Is it okay to use a muzzle on a client's dog?

asked 2017-07-23 13:40:06 -0500

PREFACE: I have 2 dogs of my own and 2 dogs I am sitting. I did a meet and greet well in advance with the client and her dogs, and everything went great; the dogs were getting along great so I agreed to do the sit. My dogs have never shown outright aggression towards other dogs or had other dogs display aggression towards them.

One of the client's dogs and my own get along swimmingly, but the other client's dog is behaving aggressively towards both of my dogs and cats regardless of what I try. I have tried:

  • walks on neutral ground
  • exercising her before retrying introductions
  • conditioning

At this point, I have spent the better part of 3 days trying to integrate her, and I have even tried to let them work it out on their own. Alas, nothing has worked. I am afraid that she will hurt my cats or my smaller dog, but I am most afraid of her inciting a fight with my large German Shepherd mix which is much larger than her; he is not aggressive, but he will defend himself.

The client is hundreds of miles away and has no local contact. My question is whether it is okay to muzzle the client's dog, and if so, should I notify her?

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answered 2017-07-24 16:44:23 -0500

I am sorry you are having such a hard time with this dog. This sounds like what we call a "crate & rotate" kind of situation, dogs will not always display aggression right away, sometimes it takes a couple days, a few hours or simply being away from her humans, either way, you must act preemptively and take control of the situation before any incidents happen . To avoid any fights or injuries, you should keep the dogs that dont get along separated and keep the aggressive dog away from your cats. Muzzling a dog that does not know you all that well, that is in a strange environment and probably just reacting out of anxiety would most likely just make her more aggressive.

I would still notify the client of the situation, ask her if this has ever happened before and how she dealt with the it. First so you have a bit more info and perhaps some insight has to how to remedy this, second you cover yourself in case something does happen and third, you allow her owner to be aware of a behavior she might not know about.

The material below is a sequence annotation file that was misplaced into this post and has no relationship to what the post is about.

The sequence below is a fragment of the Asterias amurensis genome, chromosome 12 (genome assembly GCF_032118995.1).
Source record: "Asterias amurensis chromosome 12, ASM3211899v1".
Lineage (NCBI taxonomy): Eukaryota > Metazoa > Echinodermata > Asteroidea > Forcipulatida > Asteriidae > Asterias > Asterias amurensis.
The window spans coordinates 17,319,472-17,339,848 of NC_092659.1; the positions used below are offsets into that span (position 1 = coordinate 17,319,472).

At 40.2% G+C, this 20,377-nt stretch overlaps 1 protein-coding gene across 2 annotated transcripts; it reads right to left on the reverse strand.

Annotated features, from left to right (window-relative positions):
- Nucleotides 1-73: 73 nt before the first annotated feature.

Good luck with everything.

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answered 2017-07-24 20:44:47 -0500

I agree with Fannie, an aggressive dog should be separated. Do you have baby gates? I don't like to use crates in my house, but I do use play pens and baby gates if needed. That way a dog has room to hang out and everyone is safe. She might even feel more comfortable and at ease in a separated area just for her.

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answered 2017-07-29 09:12:15 -0500

Personally, I have a hands off policy (no swatting etc). I use something my mother-in-law taught me. I have several "shake-cans" around my apartment. Any behavior that I want to curb or stop I shake the can loudly or shake and throw it in front of them (not at them). Simple and cheap, when ever you have an empty cola can, rinse and let it dry, drop about 10 pennies (or any metal objects small enough to get through the opening) and tape the top over with duck tape (I use the one with the dog paws on it LOL). It startles them, makes them stop whatever they're doing and redirect. My personal dog knows it so that all I have to do is swirl it where it barely makes noise and he knows to stop whatever he's doing. It may not 'stop' the aggressive dog but at least you'd have time enough to separate whichever ones need to be, etc. At first you might keep it at hand and watch for any brewing situations and 'nip it in the bud.' Hope this helps :)

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answered 2017-07-24 21:00:48 -0500

Fannie and Olga,

I appreciate your thoughtful responses. I was wary of using the muzzle and am very much against it in most cases - I have only used it on one foster dog which was extremely aggressive. Keeping the dog in question separated with strategically placed baby gates and unfolded exercise pens with her sister has worked out well so far. I'm keeping them out of sight from each other as she would get her hackles up and begin curling her lip if she even saw my dogs or cats in another room.

I did notify the owner of the behavior, and from her response, I gather that this is normal behavior for her. It seems that she has unaddressed aggression issues and may not have been socialized well. Some of it could be attributed to stress/anxiety, but both dogs appear very relaxed and are not displaying any visible signs of stress.

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I love how pet owners will place a dog reactive dog in your home knowing other dogs will be present but without telling you about it or downright lie to your face when you ask during the booking process... Darn the humans *&^%$#@$%&^!!!

Fannie L.'s profile image Fannie L.  ( 2017-07-24 22:50:36 -0500 ) edit
answered 2017-07-25 13:26:00 -0500

When in doubt - always ask the owners. It sounds like they're aware of the dog's behavior and may have suggestions on how to correct it

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